Employment in leisure and hospitality increased by 318,000, with almost two-thirds of the gain occurring in restaurants and bars. Despite job growth totaling 3.8 million over the last five months, employment in this sector is still down by millions since the onset of the coronavirus.

Retailers added 142,000 jobs, with most of those coming in clothing stores.

"The recovery is primarily being driven by continued rehiring in the hardest-hit industries including leisure and hospitality, retail and health care," Chamberlain said.

"Many service-sector industries are continuing to recover briskly as many states and cities eased coronavirus restrictions and increased capacity limits on restaurants, gyms and stores," Pollak said. "As restrictions are lifted in the largest cities, we can expect to see a rapid bounce back."

She added that some industries haven't yet begun to recover. "The education sector is still shedding jobs, as are the performing arts and spectator sports, hospitals, coal mines, facilities support services and travel agencies."

Professional and business services contributed 89,000 jobs and the transportation and warehousing sector was up 74,000 jobs. Manufacturing grew by 66,000, financial activities added 37,000 and construction employment grew by 26,000 jobs last month, mostly in residential building. By comparison, nonresidential building gained 5,300 jobs and infrastructure work lost 3,400 positions.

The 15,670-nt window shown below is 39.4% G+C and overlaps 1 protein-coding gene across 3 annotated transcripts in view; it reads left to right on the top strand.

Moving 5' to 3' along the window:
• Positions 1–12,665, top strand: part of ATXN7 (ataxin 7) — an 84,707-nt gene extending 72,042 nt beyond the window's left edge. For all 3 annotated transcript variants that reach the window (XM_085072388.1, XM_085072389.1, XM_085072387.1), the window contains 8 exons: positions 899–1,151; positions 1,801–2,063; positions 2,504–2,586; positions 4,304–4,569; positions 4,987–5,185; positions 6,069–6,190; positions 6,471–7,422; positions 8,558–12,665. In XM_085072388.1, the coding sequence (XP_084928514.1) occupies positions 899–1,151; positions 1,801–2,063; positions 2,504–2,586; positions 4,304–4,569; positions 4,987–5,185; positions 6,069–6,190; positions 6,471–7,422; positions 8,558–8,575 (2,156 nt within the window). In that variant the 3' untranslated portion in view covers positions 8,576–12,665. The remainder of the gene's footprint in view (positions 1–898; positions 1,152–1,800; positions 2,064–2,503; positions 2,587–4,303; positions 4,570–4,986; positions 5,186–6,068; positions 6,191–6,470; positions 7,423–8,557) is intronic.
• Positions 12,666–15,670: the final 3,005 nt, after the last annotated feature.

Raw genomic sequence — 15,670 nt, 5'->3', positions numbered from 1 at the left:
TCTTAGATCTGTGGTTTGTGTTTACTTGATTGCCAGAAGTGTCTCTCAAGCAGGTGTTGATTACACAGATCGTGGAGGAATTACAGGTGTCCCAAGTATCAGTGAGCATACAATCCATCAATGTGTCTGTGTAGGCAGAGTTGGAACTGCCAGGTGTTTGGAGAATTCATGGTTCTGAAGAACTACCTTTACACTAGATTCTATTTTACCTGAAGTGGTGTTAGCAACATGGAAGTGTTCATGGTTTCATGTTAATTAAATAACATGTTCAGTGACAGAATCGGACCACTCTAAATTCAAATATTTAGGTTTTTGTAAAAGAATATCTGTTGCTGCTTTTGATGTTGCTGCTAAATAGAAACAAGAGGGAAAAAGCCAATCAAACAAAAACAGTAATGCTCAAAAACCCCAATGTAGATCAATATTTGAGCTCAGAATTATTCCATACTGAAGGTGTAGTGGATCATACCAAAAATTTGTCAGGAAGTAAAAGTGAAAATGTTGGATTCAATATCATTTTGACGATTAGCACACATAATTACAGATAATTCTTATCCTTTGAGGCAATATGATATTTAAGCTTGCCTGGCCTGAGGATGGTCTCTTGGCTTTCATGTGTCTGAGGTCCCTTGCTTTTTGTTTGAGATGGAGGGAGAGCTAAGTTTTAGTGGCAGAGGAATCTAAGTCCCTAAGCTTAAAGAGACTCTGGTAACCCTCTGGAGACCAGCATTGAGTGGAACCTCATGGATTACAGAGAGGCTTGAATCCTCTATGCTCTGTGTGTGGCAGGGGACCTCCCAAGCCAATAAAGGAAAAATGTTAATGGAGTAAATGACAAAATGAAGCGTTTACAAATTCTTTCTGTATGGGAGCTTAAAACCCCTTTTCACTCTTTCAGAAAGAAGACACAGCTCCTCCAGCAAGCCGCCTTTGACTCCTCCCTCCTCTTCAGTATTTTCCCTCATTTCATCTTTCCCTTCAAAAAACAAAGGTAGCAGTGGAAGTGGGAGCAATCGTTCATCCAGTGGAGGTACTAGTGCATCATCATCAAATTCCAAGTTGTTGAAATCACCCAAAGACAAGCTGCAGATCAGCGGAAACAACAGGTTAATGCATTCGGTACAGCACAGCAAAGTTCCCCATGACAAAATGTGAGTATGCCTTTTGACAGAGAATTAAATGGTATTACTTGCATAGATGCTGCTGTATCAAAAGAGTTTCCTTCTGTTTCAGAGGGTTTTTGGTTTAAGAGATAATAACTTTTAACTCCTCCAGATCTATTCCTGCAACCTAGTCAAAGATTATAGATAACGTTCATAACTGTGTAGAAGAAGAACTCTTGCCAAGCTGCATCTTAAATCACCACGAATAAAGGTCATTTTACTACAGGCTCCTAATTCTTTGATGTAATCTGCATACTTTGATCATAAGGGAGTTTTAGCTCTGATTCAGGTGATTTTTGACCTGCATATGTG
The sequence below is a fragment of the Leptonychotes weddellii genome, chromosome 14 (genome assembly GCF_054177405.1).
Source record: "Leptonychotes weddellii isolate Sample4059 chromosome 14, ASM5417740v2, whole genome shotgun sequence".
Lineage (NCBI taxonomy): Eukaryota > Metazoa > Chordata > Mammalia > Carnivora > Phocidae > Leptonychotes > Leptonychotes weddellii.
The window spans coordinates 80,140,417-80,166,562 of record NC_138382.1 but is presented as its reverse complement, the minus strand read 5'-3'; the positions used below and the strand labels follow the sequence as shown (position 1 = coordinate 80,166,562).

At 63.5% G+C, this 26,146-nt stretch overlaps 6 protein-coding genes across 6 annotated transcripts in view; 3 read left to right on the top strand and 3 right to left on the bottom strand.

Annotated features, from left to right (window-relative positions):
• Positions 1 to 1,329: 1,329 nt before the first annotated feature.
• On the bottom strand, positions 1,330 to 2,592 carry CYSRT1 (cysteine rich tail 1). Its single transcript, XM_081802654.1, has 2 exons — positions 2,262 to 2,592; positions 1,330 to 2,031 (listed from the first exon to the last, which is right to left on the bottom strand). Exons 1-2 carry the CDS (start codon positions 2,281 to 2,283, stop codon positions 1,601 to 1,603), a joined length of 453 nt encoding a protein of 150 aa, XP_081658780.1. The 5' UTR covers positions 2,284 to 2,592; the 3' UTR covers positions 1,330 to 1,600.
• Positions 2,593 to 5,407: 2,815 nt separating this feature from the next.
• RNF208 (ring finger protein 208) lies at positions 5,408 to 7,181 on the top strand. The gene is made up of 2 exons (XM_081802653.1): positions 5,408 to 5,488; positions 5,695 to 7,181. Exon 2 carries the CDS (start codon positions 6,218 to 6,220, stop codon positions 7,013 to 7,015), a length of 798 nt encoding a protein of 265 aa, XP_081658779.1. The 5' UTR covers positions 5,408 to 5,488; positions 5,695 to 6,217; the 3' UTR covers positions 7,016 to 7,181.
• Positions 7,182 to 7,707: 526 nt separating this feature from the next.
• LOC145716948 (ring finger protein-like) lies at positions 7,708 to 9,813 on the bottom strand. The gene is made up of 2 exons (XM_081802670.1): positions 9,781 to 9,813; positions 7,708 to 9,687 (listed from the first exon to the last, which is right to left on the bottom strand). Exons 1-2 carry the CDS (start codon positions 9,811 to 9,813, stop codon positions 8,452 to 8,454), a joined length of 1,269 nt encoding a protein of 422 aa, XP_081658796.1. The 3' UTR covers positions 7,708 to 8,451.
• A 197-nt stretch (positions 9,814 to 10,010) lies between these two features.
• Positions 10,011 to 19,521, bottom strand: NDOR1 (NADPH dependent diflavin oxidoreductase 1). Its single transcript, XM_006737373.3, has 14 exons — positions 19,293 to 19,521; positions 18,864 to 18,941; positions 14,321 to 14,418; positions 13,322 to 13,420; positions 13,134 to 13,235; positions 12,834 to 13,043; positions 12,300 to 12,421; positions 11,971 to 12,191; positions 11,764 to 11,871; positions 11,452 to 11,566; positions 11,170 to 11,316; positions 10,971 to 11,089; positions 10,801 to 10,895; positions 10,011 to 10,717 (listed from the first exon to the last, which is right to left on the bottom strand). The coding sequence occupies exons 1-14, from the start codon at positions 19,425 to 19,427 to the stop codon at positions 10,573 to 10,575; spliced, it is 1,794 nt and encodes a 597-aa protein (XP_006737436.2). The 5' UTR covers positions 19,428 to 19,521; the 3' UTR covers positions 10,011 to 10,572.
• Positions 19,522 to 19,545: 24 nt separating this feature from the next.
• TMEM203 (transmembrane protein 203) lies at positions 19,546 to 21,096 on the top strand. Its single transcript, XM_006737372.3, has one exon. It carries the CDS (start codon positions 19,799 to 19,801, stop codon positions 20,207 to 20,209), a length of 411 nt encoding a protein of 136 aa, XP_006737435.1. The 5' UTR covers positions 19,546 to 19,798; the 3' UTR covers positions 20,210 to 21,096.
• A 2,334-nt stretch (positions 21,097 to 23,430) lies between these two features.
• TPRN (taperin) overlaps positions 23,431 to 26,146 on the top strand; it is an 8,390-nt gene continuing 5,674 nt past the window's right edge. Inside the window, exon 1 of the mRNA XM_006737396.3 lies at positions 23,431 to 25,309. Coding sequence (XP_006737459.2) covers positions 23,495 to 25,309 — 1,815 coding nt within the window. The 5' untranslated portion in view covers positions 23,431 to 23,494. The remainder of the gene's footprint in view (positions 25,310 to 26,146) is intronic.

Public-sector employment declined by 216,000 jobs in September, mainly due to state and local public schools failing to reopen due to the national health crisis. "Another deeply concerning thing is that we are down 1.2 million state and local government jobs over the last seven months, more than two-thirds of them in education," said Heidi Shierholz, senior economist at the Economic Policy Institute in Washington, D.C. This will only get worse without aid from Congress, she added.

A decrease of 34,000 jobs in the federal government was driven by a decline in the number of temporary Census 2020 workers. "Nearly a quarter of a million jobs are temporary jobs related to the decennial census that will disappear in the next few months," Shierholz said.

Unemployment Concerning

The official unemployment rate is now in line with previous recessions.

Chamberlain pointed out that the number of workers on temporary layoff declined sharply from 6.2 million in August to 4.6 million in September, "a reminder that the nation's impressive job growth in September is still largely driven by rehiring of furloughed workers as a patchwork of state and local government health restrictions are gradually lifted throughout the country."

But the number of workers whose layoffs became permanent rose in September, a sign that joblessness will become longer lasting. "There was a surge of 351,000 workers who have been permanently laid off," Shierholz said. "This does not bode well at all for the pace of the recovery."